During the early days of the coronavirus lockdowns, I remember watching compelling news footage of people stepping outside onto their balconies to sing in Italy and in Spain.
It was a wonderful expression of hope and connection during a grim, isolating time.
Now, scientific research shows this “opera singer’s secret” can do a lot for our health—especially our brain health.
I’ll tell you all about that remarkable research in just a moment. But first, let’s back up…
Singing supports human health and bonding
Anthropologists believe humans perhaps gained the ability to sing more than 500,000 years ago. They believe breaking out in song played a key role in bonding and social advancement.
Modern science shows singing also has a direct, positive impact on health, including helping to:
- Reduce snoring
- Improve posture
- Relieve pain and muscle tension
- Improve breathing and lung function, especially in people with asthma and chronic obstructive pulmonary disease (COPD)
Research shows singing also helps improve your mood by turning on the production of “feel-good” hormones—like dopamine and oxytocin—and by lowering stress and aging hormones, like cortisol. And in one recent study, singing helped people who’ve lost a loved one deal with their grief.
Now, an interesting study shows how singing (or listening to) a familiar song can help prevent cognitive decline in people suffering from dementia…
Music IMPROVES cognitive function and memory
Researchers executed daily musical interventions over a 10-week period in nearly 89 people diagnosed with dementia.
The researchers divided participants into three groups:
- The first group sang a familiar song daily for 10 weeks.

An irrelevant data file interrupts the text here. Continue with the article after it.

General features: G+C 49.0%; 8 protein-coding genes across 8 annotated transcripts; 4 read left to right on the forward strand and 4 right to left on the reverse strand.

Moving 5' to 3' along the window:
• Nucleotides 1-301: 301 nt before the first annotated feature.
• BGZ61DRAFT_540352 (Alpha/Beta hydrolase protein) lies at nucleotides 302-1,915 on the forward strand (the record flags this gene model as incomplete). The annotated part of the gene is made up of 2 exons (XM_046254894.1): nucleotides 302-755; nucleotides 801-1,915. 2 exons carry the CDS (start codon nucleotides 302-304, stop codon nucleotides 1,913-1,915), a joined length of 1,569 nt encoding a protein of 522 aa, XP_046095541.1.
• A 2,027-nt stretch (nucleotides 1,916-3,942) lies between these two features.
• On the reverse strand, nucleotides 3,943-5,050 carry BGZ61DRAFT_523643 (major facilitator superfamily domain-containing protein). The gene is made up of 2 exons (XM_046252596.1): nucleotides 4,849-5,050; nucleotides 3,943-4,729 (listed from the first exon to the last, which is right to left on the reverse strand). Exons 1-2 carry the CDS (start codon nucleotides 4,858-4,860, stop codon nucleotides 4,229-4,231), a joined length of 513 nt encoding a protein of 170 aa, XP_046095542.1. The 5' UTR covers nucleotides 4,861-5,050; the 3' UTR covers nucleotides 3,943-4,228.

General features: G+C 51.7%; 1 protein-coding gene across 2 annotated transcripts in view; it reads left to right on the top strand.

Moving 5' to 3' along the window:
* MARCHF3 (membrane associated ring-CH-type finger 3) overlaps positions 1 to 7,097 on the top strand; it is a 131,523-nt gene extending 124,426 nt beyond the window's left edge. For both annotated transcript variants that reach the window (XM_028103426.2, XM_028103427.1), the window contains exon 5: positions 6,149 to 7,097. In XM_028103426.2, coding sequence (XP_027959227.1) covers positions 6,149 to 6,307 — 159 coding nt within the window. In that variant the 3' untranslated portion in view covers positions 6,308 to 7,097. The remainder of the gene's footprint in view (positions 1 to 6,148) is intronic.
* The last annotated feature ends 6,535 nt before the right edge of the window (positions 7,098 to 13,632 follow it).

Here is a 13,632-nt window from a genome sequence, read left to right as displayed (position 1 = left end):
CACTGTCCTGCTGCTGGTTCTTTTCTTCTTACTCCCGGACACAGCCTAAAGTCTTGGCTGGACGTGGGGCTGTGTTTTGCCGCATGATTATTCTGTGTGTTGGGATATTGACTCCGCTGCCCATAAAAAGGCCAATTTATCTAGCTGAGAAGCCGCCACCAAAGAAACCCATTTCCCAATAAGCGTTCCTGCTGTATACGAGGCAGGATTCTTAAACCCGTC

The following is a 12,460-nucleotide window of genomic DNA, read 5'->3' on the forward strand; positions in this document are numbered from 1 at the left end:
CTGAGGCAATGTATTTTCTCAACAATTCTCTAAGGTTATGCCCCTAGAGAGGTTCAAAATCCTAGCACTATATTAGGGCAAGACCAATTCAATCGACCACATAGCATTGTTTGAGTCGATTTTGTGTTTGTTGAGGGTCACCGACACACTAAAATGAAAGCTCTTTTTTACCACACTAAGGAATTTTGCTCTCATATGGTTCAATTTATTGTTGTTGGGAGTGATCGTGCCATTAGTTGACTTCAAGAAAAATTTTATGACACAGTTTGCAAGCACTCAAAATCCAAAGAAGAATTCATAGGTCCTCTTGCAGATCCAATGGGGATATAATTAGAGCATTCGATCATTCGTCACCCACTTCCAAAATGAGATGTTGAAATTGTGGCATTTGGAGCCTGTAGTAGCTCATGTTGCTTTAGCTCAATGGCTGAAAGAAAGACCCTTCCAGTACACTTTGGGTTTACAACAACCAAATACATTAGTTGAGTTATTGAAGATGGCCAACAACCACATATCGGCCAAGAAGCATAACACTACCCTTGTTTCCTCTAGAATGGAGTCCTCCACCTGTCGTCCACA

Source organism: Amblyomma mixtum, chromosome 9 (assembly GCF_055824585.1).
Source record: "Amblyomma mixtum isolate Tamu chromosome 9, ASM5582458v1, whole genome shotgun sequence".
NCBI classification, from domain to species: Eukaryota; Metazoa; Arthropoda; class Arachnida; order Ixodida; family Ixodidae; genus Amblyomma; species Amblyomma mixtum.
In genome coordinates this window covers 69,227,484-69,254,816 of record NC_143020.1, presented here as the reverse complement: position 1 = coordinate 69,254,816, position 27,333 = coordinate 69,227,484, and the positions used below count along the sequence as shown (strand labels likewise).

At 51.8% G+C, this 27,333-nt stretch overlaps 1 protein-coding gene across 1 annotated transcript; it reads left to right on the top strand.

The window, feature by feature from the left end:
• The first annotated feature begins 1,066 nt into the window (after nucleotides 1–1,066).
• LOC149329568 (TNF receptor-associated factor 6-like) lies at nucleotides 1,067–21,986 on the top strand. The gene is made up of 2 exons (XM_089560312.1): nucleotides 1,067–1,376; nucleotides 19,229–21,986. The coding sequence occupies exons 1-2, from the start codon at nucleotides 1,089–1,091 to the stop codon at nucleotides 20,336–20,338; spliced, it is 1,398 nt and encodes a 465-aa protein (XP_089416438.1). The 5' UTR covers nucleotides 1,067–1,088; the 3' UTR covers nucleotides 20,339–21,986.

- The second group listened to a familiar song for 10 weeks.
- The third group received usual care—without musical intervention.
The participants also underwent rigorous cognitive testing before and after 10 weeks of intervention and again six months late.
Compared to those who didn’t get musical intervention, those who sang or listened to music each day IMPROVED overall cognition, orientation, attention, executive function, and mood at 10 weeks. They also had better “working memory” and “autobiographical” memory of their childhood compared to the others!
I should note that most of the improvements did not persist after stopping the musical activities (with the exception of better “autobiographical” memory). So, it’s likely that people with dementia must continue with daily musical intervention to reap the sustained benefits.
It’s never too late to start singing
In the 1931 Marx brothers’ movie Monkey Business, Maurice Chevalier sang, “If the nightingales could sing like you, they’d sing much sweeter than they do…”
(My French grandfather actually knew Chevalier well. I have pictures of him with my grandfather and with my mother as a child, who’s sitting on his knee.)
But the research I discussed here suggests you don’t have to sing like a nightingale to gain truly remarkable health benefits. Including protection against cognitive decline!
All it takes is continuously listening to or singing along with some favorite tunes.
That’s good news for me, personally, since I have experienced singing or humming along (or simply just listening) to jazz, early rock-and-roll, classical, or opera when I’m in the car or working around the house.
You can learn MORE about the brain benefits of singing and listening to music—along with some of my personal favorite tunes—in the February 2022 issue of my Insiders’ Cures newsletter (“Name that tune: Your favorite music can amplify brain function [even in Alzheimer’s patients!]”) If you’re not yet a subscriber, now is the perfect time to get started.
P.S. In the mid-1990s, I met opera star Placido Domingo in the “green room” before appearing on “Good Morning America” to discuss my new textbook on herbal and nutritional medicine.
We talked and he described how his own grandmother in Spain grew, prepared, and used herbal remedies. We joked that perhaps he could talk about herbal medicine…and I could try singing…during our on-air TV segments.
A few years later, I took my daughter to the Washington Opera at the Kennedy Center in Washington, D.C., after Placido had become the director there. He was in the lobby and warmly remembered our meeting in New York.